The FDA evaluated the safety and effectiveness of the Vivistim System in a clinical study of 108 patients at 19 clinical sites in the U.S. and the U.K. who received the Vivistim System. Patients were split into a study group (53 patients) and a control group (55 patients), whereby both groups were asked to complete 300-400 physical therapy exercises for 90 minutes a day, three times a week for six weeks. The control group received only a very low level of VNS for the first five exercises of the 300-400-movement series and had no stimulation whatsoever for the rest of each session. The treatment group received the appropriate amount of VNS throughout all 90-minute rehabilitation sessions. Both groups received physical therapy sessions that were equivalent in quantity and quality. Following the initial six-week study, all patients received follow-up assessments at 1, 30, and 90 days following the study.
Effectiveness for the Vivistim System was measured using the Upper Extremity Fugl-Meyer Assessment (FMA-UE), a stroke specific measure of motor impairment. Progress was measured as an increase in motor function from baseline after six weeks of therapy. Patients in the treatment group had an average score increase of 5 points, whereas patients in the control group had an average score increase of 2.4 points. Additionally, 47.2% of those in the treatment group saw an improvement of 6 or more points in the FMA-UE score 90 days post-therapy as compared with 23.6% in the control group.
Adverse events included but were not limited to dysphonia (difficulty speaking), bruising, falling, general hoarseness, general pain, hoarseness after surgery, low mood, muscle pain, fracture, headache, rash, dizziness, throat irritation, urinary tract infection and fatigue.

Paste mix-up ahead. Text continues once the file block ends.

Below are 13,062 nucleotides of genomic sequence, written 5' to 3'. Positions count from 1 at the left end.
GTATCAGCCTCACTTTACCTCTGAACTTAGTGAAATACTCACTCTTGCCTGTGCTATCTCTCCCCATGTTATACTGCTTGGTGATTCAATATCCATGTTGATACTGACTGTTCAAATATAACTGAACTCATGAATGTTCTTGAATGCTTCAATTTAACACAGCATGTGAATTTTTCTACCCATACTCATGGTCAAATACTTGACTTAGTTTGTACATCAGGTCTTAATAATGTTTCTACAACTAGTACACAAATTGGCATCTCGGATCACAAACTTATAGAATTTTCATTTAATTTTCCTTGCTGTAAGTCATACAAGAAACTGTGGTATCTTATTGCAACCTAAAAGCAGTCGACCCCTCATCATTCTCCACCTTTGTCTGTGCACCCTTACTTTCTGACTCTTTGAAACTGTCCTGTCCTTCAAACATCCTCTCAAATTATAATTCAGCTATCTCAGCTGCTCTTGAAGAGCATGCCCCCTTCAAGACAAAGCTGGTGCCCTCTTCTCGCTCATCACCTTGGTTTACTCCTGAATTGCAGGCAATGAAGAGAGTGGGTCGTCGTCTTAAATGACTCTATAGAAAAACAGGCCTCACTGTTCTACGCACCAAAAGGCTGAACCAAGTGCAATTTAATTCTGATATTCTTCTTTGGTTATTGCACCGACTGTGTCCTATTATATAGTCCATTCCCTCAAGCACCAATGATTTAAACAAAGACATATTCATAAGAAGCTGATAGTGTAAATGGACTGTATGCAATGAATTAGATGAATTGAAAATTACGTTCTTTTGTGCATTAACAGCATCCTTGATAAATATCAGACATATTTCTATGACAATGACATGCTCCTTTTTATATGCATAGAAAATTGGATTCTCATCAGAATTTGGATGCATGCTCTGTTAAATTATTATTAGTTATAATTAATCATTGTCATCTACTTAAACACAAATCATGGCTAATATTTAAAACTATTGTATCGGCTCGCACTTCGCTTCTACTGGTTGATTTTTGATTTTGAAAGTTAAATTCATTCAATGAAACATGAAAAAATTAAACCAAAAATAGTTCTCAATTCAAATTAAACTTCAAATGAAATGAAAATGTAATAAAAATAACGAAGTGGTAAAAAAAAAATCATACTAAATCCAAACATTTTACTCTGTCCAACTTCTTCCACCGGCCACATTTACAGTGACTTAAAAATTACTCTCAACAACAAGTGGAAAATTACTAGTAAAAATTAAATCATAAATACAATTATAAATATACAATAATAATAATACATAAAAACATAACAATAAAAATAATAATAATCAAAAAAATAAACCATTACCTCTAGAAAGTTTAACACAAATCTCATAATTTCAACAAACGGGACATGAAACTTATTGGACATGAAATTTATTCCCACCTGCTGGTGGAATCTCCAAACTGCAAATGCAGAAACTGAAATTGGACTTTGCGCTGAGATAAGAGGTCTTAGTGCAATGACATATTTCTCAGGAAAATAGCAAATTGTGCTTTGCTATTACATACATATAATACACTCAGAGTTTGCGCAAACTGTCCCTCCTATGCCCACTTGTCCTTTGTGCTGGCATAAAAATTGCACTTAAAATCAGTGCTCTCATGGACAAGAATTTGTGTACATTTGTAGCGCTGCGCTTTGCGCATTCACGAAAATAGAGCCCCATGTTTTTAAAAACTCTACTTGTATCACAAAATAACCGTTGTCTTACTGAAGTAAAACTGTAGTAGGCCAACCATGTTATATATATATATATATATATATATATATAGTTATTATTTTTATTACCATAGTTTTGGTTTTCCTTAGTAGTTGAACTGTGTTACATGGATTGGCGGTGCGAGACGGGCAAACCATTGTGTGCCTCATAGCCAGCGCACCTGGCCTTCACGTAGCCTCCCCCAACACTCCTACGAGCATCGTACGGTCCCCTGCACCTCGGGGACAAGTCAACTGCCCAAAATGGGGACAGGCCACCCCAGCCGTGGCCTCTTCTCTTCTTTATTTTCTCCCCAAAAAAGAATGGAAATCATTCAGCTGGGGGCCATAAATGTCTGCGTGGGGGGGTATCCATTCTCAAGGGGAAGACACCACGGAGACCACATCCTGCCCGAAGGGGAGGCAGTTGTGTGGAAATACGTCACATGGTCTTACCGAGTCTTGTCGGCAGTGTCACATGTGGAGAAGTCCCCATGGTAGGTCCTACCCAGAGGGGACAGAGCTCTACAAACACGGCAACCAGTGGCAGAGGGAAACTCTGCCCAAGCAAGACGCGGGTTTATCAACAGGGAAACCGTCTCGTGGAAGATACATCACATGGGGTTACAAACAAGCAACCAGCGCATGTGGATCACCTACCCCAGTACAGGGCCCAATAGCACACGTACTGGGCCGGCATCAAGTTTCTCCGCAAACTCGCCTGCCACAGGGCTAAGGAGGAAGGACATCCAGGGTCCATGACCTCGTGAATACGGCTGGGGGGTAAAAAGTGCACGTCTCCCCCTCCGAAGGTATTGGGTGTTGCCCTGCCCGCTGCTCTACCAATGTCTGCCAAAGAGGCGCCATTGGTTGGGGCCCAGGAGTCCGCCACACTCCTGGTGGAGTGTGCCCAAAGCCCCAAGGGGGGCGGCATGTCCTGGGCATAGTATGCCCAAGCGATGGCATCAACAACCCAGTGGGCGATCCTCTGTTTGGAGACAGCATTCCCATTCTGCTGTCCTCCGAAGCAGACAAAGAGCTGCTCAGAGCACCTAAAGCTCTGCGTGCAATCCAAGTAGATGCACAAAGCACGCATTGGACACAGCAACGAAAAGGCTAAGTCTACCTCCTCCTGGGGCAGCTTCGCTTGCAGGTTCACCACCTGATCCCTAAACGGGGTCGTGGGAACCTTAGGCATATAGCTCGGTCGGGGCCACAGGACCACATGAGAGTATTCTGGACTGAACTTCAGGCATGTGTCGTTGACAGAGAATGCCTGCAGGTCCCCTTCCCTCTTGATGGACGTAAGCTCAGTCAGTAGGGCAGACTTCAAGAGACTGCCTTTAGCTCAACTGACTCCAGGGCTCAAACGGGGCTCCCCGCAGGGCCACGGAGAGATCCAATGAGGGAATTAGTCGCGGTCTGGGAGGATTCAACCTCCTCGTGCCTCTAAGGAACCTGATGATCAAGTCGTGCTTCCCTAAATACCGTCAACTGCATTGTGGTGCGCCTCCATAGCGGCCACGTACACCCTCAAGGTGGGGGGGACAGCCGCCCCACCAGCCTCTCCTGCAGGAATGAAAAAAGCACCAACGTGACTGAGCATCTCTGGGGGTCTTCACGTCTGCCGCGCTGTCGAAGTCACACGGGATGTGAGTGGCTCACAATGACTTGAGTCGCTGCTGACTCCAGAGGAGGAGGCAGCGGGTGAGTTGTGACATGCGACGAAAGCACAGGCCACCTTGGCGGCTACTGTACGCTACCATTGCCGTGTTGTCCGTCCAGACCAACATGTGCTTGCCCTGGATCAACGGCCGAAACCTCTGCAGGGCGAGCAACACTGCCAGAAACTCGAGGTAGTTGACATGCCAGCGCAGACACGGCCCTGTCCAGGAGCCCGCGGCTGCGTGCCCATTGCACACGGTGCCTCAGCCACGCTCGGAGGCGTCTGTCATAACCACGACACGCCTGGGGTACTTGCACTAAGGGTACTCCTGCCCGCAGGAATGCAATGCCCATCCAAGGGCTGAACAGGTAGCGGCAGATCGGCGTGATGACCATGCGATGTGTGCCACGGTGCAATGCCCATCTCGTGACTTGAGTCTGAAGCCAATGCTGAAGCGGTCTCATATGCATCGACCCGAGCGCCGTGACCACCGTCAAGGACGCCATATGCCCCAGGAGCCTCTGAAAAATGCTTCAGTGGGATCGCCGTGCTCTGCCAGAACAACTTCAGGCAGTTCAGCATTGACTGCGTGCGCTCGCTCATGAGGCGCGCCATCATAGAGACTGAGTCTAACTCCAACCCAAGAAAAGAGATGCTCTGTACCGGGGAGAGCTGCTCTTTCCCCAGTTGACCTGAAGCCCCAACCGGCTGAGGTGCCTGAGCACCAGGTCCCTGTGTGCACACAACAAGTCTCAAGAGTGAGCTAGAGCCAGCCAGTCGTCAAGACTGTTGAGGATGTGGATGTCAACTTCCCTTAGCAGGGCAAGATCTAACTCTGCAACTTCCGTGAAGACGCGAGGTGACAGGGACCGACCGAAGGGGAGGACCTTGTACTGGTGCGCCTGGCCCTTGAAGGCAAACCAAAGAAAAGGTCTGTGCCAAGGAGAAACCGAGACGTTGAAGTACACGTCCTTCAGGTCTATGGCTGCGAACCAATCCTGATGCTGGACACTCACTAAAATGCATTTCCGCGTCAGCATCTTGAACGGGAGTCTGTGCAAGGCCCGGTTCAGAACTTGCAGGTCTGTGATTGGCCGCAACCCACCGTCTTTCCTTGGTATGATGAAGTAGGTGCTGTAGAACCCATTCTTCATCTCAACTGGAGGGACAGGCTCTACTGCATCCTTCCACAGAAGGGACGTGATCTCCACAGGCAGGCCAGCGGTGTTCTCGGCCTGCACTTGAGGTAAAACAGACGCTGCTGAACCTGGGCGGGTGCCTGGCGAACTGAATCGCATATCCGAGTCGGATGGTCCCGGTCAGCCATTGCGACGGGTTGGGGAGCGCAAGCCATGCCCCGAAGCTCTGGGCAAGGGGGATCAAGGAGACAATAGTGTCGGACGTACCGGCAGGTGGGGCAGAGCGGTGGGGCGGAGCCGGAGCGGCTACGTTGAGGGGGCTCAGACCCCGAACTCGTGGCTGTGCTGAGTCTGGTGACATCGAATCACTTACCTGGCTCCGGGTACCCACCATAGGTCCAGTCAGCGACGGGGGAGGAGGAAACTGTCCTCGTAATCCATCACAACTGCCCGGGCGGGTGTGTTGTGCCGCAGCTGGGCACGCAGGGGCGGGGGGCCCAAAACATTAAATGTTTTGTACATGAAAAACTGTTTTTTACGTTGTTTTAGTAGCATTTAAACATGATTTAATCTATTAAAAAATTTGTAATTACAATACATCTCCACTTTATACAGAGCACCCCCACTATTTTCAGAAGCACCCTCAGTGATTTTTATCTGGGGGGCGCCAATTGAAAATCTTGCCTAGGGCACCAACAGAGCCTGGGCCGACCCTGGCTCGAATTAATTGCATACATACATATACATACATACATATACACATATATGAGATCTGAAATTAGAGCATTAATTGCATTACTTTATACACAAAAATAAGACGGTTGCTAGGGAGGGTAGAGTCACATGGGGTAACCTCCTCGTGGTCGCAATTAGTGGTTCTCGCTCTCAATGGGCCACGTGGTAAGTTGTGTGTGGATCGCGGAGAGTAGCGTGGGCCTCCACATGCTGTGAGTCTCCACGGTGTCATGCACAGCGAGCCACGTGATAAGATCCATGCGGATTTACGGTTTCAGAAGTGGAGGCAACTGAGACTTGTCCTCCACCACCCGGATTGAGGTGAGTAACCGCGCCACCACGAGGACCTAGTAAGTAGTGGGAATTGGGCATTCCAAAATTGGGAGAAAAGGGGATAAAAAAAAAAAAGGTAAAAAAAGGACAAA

The Vivistim System is not approved for use outside of its intended use to stimulate the vagus nerve during chronic ischemic stroke rehabilitation therapy for moderate to severe loss of upper extremity function. It should not be used in patients with vagotomy, which is surgical removal of part of the vagus nerve.
Patients should discuss with their providers any prior medical history of: other concurrent forms of brain stimulation; current diathermy treatment, which uses electrical current stimulation to produce "deep heating" beneath the skin in subcutaneous tissues, deep muscles and joints; depression or suicidality; schizophrenia, schizoaffective disorder, or delusional disorders; rapid cycling bipolar disorder; previous brain surgery or central nervous system injury; progressive neurological diseases other than stroke; cardiac abnormalities, including arrhythmia; dysautonomias, or medical conditions caused by problems with the autonomic nervous system; respiratory diseases or disorders, including dyspnea and asthma; ulcers; vasovagal syncope; and pre-existing hoarseness.
The Vivistim System was granted Breakthrough Device designation. To qualify for such designation, a device must be intended to treat or diagnose a life-threatening or irreversibly debilitating disease or condition and meet one of the following criteria: the device must represent a breakthrough technology; there must be no approved or cleared alternatives; the device must offer significant advantages over existing approved or cleared alternatives; or the availability of the device is in the best interest of patients.
The FDA reviewed the MicroTransponder Vivistim Paired VNS System under the Premarket Approval (PMA) pathway. PMA is the most stringent type of device marketing application required by the FDA and is based on a determination by the FDA that the PMA application contains sufficient valid scientific evidence to provide reasonable assurance that the device is safe and effective for its intended use.
The MicroTransponder Vivistim Paired VNS System is manufactured by MicroTransponder Inc.